Read Restored Strips From ‘Tarzan In The City Of Gold’ By Comics Master Burne Hogarth [Preview]
“Aware that he was going to work for a competing syndicate, [Hal] Foster sought to leave Tarzan on such an artistic high note that he would be impossible to replace.
“He hadn’t reckoned on 25-year-old Burne Hogarth.”
That passage from Scott Tracy Griffin’s introduction to Tarzan In The City Of Gold is as bold a statement as any I can think of to compel a comics and illustration fan to pay attention. The young Hogarth did indeed hold his own against the legendary Prince Valiant creator Foster, going on to illustrate (and sometimes write) nearly 600 Tarzan strips between 1937 and 1950, of which the first 150 or so are beautifully restored and reprinted in a new deluxe volume from Titan Books.
ComicsAlliance presents an exclusive four-strip preview of Tarzan In The City Of Gold, a story that’s at once a treat for aficionados of classic comic strip illustration and a gorgeous introduction to the form courtesy of one of its most accomplished masters.
Perhaps the first thing that will strike the new reader about Hogarth’s work in the pages below is how familiar it looks. Which is not to say the Hogarth work presented here is derivative. It’s just the opposite. Some contemporary comics artists are applauded for eschewing dubious modern drawing fashions in favor of more classical illustration styles and good, old fashioned drafting technique. Well, Hogarth’s the guy who wrote the book on that stuff. No, he literally did write the book. Several books. See, in addition to his copious work on the Tarzan strip over the years, Hogarth found time to teach and write about illustration, authoring numerous books on anatomy and eventually co-founding the Cartoonists and Illustrators School, known today as the mighty School of Visual Arts in New York City.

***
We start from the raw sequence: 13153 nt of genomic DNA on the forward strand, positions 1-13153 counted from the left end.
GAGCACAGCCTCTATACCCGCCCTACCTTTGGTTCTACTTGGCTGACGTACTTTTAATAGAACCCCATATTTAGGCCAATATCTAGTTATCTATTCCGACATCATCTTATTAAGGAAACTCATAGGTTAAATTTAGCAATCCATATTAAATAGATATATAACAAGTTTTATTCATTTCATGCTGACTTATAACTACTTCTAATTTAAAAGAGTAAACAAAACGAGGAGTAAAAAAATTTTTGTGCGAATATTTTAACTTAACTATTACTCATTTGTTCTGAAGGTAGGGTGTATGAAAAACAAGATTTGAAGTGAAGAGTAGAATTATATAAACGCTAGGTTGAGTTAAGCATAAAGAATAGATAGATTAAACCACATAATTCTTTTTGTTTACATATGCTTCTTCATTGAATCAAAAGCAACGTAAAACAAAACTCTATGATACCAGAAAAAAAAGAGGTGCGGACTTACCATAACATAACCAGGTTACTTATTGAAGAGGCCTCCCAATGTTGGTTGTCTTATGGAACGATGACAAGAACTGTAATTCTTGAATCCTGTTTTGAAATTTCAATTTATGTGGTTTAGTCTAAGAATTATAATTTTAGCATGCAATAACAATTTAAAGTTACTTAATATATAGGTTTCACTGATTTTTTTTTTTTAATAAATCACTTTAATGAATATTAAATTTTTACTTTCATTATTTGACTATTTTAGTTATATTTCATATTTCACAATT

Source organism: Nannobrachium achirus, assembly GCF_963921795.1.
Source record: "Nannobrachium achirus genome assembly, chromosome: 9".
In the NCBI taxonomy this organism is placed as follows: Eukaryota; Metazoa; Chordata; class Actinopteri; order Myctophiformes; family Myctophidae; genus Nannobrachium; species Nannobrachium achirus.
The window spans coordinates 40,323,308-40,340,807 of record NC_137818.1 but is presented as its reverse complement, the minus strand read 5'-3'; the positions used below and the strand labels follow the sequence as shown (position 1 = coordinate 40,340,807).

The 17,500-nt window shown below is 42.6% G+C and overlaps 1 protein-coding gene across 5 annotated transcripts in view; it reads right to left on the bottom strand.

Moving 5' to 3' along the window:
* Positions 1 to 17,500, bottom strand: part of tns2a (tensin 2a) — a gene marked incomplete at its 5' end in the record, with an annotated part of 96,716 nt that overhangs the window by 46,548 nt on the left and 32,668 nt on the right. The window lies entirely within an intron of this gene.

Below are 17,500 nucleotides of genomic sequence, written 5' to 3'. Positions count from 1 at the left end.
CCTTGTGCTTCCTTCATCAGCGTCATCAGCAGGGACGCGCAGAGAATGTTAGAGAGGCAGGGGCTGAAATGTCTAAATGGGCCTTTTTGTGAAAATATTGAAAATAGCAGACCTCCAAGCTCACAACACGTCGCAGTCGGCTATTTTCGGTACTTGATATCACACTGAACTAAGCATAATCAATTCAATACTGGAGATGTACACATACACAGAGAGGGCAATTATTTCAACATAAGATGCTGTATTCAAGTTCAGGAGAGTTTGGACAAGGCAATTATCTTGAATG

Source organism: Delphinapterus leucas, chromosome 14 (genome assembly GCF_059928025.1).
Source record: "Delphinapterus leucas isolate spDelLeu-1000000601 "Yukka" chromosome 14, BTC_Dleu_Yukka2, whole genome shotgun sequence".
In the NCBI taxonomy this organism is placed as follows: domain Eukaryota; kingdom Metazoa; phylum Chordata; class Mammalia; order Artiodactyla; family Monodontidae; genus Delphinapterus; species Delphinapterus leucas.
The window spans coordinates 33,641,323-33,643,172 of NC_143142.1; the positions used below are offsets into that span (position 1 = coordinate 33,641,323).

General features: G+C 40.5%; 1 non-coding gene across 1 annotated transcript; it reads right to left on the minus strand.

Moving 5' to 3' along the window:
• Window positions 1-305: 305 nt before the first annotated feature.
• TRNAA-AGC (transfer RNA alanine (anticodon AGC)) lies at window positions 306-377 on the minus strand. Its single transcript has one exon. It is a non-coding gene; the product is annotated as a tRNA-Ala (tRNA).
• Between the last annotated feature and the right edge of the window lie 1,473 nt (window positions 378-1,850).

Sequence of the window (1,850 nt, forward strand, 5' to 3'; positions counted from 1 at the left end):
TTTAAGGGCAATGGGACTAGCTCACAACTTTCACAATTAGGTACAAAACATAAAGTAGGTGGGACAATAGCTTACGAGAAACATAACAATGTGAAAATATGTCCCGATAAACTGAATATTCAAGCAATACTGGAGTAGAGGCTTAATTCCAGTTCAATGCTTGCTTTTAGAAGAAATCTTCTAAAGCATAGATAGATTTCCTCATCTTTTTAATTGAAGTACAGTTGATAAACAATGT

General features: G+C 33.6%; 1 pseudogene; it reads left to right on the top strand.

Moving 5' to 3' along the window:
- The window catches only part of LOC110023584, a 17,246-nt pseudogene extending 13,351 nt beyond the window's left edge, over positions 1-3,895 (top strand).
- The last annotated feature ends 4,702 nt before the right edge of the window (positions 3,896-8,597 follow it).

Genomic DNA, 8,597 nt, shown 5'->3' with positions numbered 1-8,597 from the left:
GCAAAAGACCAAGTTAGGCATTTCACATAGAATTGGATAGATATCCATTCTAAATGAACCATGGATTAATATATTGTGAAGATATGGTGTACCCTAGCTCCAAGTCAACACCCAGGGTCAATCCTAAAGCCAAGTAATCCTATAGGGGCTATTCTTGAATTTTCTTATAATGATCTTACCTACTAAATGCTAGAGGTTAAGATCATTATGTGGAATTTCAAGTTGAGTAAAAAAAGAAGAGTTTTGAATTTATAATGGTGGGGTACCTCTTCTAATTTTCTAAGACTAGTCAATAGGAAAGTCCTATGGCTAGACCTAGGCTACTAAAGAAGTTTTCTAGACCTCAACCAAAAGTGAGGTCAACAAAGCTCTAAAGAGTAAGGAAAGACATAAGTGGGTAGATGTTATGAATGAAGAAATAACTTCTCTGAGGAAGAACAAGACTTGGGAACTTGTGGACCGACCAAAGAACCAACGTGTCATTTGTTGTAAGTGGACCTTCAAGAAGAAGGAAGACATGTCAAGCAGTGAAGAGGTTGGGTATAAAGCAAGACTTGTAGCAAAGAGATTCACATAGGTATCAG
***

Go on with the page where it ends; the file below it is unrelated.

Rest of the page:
When you look at these pages, you’re not just immersing yourself in the world of Edgar Rice Burroughs’ enduringly popular “Ape-Man” hero on one of his most harrowing adventures (and this is a good one, to be sure), but you’re also glancing into the comics medium’s deep history and observing how Hogarth’s work would inform its auspicious future.
“The City of Gold” was started by Foster and finished by Hogarth, so here’s the story so far: Adventurers Rufus Flint and Jim Gorrey discovered a secret kingdom of gold called Tannor and claimed it by force, using modern machines of war such as planes and tanks. As part of Balakan’s conditions of surrender, Queen Nakonia was forced to arrest Tarzan, who she loved and had previously made War Chief of Tannor.